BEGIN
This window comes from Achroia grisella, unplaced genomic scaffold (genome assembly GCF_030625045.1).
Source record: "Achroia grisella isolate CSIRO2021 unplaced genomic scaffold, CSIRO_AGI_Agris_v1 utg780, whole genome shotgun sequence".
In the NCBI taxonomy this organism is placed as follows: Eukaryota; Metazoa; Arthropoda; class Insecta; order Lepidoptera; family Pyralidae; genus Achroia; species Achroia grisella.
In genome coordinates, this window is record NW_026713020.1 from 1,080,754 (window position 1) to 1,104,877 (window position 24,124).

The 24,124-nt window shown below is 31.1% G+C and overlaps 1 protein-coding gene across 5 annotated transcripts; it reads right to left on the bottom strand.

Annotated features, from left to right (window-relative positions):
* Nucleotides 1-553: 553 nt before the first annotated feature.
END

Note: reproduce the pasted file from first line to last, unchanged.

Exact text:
This window comes from Achroia grisella, unplaced genomic scaffold (genome assembly GCF_030625045.1).
Source record: "Achroia grisella isolate CSIRO2021 unplaced genomic scaffold, CSIRO_AGI_Agris_v1 utg780, whole genome shotgun sequence".
In the NCBI taxonomy this organism is placed as follows: Eukaryota; Metazoa; Arthropoda; class Insecta; order Lepidoptera; family Pyralidae; genus Achroia; species Achroia grisella.
In genome coordinates, this window is record NW_026713020.1 from 1,080,754 (window position 1) to 1,104,877 (window position 24,124).

The 24,124-nt window shown below is 31.1% G+C and overlaps 1 protein-coding gene across 5 annotated transcripts; it reads right to left on the bottom strand.

Annotated features, from left to right (window-relative positions):
* Nucleotides 1-553: 553 nt before the first annotated feature.